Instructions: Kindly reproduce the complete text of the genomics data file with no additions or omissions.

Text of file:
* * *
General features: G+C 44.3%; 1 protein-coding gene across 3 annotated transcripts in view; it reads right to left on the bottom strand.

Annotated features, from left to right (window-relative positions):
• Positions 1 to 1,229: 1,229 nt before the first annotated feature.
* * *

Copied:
General features: G+C 44.3%; 1 protein-coding gene across 3 annotated transcripts in view; it reads right to left on the bottom strand.

Annotated features, from left to right (window-relative positions):
• Positions 1 to 1,229: 1,229 nt before the first annotated feature.